How to Measure Your Facebook Engagement
Building a compelling Facebook fan page is one thing. Creating consistent engagement is a whole other skill.
In this post, my intent is to bring to light several areas you may be overlooking that are causing your fan page to either plateau or not get off the ground much at all. To know more about Facebook engagement, check out this two-part post here and here.
The News Feed
Many businesses set up a Facebook fan page and look to their fan growth rate as the primary success metric. But number of fans isn’t really the full story. You need to track and measure how much your fans are actually consuming, engaging with and sharing your content.
Some studies show that a whopping 90% of Facebook users don’t return to a fan page once they click the Like button. They only see and interact with your content in their news feed. So your job is to ensure you’re consistently posting relevant content that gets seen in the news feed of your fans and inspires lots of engagement with comments, likes, shares and @ tags.
To access your metrics, go to facebook.com/insights or click “View Insights” in the Admin panel at top right of your fan page. Insights are available on all fan pages with more than 30 fans, so if you just launched a new page, you’ll need to get your first 30+ fans before you can begin tracking metrics.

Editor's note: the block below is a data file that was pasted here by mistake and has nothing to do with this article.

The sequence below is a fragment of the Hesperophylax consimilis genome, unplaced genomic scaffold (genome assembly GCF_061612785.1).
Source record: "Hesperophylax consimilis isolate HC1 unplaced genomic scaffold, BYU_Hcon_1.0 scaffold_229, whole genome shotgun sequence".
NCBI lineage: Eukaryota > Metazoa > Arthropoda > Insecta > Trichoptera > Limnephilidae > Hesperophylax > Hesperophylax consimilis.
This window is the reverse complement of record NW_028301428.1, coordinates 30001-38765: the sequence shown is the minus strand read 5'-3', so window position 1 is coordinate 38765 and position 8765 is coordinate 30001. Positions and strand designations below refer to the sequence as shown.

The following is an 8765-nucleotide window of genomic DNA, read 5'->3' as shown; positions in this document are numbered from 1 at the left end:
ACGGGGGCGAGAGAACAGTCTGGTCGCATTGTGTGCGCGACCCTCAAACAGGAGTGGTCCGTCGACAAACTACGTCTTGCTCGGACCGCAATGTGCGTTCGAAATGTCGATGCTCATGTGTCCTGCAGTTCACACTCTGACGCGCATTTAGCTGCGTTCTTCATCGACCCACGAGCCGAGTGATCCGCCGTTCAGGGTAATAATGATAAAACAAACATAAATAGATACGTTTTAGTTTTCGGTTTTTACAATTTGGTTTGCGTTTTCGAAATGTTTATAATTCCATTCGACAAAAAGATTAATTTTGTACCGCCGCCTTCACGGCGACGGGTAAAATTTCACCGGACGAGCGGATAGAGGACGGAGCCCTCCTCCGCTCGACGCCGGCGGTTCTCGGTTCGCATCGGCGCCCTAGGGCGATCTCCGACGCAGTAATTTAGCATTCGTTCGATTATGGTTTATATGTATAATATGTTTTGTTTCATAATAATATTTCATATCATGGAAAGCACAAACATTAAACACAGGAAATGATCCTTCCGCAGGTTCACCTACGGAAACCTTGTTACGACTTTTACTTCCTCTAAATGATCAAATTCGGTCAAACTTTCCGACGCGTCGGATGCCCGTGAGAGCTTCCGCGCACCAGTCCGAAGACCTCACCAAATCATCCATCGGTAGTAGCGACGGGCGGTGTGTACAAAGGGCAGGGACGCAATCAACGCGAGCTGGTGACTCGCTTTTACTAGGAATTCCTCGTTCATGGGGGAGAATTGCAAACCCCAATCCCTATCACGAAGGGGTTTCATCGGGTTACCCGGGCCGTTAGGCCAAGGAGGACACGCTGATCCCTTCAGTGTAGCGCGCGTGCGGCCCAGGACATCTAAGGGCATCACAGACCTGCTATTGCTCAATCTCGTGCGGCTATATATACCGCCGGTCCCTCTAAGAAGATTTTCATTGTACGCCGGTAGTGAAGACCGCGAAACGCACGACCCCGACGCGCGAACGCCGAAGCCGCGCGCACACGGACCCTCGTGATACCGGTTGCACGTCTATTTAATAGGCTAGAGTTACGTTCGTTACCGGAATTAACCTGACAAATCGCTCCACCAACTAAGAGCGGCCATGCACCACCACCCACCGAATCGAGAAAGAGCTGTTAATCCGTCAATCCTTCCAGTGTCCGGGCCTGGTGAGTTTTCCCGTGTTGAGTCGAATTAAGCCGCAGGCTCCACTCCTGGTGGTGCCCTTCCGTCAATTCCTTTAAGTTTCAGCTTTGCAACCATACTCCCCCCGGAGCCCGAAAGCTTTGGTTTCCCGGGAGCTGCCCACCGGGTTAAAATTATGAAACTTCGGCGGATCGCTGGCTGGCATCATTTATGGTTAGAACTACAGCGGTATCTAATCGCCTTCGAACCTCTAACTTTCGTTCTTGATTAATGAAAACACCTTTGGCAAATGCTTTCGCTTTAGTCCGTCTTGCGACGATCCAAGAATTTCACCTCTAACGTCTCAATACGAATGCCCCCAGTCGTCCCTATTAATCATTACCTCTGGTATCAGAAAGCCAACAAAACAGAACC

Monitor Your Per-Post Insights
This is a handy three-part metric that’s clearly displayed right on your fan page wall next to every post you create approximately 24 hours after publishing. The three parts are:
- What you posted
- The number of impressions
- The percent feedback
To clarify, impressions is the number of times your content was “rendered in the stream,” which means that your content was displayed on your fan page wall, shown in the news feed of fans, commented on or Liked.
Note that the impressions metric does not equate to an exact number of actual Facebook users; your content may be further down on the news feed while a fan is viewing other content. To see a more accurate number of actual views, go to Insights > Interactions > Post Views and that number is the total number of times your content has been viewed by fans and non-fans.
The percent feedback is calculated by taking the total number of comments plus Likes divided by the number of impressions. In the example below, I posted a photograph of the latest version of my social media business cards with an added QR code. The post was made on a Thursday at 5:10 pm PT—which is not my normal “high-traffic window” (typically 8:00 am – 12:30 pm PT). However, this particular post was very well-received, as it a) was a photo, which tends to get the highest weight in the news feed, b) contained exciting new information my fans wanted to know about and c) included actionable tips with links.
If you take 277 Likes + 156 comments = 433 / 70,941 impressions, the percent is 0.61%.
I recommend that you focus on the percent feedback number—you want that to increase. The number of impressions can be misleading. Sure, it’s great to think tens of thousands of Facebook users are seeing your content. But you want them to engage with your content.
Monitor Your Daily Story Feedback
This metric also consists of three components, plus I added a fourth: